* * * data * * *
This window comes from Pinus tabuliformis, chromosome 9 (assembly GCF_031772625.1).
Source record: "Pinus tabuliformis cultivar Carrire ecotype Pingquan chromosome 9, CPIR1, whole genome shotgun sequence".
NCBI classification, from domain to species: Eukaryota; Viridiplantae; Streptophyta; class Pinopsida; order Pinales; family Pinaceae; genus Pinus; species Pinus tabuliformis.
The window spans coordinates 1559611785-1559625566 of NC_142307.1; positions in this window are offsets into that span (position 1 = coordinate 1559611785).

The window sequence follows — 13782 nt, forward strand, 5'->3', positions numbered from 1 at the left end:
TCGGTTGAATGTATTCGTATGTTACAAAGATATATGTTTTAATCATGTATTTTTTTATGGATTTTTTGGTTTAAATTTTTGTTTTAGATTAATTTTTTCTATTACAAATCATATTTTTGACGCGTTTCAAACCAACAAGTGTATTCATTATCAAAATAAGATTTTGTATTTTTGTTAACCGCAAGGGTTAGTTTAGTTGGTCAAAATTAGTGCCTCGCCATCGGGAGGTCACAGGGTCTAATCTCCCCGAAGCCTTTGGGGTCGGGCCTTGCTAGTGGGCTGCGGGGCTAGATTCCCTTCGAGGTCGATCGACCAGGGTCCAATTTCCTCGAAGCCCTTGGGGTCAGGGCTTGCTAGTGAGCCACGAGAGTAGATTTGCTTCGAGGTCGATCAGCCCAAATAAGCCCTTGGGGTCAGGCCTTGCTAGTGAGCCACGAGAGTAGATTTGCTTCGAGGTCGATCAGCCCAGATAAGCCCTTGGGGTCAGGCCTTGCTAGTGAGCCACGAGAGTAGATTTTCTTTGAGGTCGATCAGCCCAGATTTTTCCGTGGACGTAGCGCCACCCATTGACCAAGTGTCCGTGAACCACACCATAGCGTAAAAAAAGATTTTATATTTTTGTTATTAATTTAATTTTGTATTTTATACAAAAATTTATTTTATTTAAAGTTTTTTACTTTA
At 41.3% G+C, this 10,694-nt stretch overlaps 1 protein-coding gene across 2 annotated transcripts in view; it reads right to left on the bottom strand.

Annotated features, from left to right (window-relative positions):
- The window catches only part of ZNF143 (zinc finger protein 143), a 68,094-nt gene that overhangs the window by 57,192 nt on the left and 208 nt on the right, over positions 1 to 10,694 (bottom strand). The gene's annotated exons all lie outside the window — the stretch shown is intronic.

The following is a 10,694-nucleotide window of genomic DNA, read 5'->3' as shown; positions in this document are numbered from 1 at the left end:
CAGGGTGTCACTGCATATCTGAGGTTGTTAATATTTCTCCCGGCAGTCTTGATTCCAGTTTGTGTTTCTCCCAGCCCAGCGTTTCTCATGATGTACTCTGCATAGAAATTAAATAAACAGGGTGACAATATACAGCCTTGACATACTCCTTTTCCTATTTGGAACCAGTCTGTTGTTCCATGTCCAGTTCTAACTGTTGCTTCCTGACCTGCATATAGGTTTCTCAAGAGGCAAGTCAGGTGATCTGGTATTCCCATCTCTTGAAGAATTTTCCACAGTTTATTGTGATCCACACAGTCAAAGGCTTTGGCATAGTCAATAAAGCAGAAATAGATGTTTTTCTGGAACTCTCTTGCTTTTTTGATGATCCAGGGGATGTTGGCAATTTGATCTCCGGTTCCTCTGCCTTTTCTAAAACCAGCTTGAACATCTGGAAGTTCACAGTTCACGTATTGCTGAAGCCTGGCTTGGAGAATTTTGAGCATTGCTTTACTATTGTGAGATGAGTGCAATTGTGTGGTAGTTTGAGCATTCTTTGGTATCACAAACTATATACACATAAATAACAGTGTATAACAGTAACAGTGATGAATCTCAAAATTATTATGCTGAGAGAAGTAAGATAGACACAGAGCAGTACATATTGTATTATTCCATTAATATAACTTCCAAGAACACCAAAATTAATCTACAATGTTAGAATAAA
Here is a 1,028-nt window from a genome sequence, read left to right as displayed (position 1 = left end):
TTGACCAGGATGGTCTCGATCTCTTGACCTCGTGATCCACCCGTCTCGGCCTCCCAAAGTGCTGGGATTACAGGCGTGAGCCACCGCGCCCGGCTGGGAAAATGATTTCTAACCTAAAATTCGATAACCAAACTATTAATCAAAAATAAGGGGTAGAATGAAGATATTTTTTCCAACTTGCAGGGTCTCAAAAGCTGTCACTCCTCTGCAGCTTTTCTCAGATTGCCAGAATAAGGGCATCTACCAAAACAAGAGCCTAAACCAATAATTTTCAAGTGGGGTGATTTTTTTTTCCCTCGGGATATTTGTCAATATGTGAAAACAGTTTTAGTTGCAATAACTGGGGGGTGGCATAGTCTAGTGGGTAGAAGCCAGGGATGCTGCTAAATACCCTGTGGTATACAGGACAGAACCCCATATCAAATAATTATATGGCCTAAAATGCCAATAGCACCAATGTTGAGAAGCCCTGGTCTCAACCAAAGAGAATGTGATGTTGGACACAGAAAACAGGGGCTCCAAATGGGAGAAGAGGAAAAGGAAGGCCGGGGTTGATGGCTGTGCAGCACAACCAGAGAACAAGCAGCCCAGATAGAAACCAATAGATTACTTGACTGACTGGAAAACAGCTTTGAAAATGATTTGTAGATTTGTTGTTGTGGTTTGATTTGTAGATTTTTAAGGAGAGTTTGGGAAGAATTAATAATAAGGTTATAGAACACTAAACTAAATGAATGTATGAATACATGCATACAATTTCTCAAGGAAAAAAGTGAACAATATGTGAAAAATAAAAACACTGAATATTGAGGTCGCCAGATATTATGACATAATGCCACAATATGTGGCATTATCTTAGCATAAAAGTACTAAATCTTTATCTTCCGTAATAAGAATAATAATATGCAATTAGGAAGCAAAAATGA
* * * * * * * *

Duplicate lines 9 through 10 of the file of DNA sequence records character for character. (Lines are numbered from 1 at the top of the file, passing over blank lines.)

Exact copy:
- The window catches only part of ZNF143 (zinc finger protein 143), a 68,094-nt gene that overhangs the window by 57,192 nt on the left and 208 nt on the right, over positions 1 to 10,694 (bottom strand). The gene's annotated exons all lie outside the window — the stretch shown is intronic.

The following is a 10,694-nucleotide window of genomic DNA, read 5'->3' as shown; positions in this document are numbered from 1 at the left end: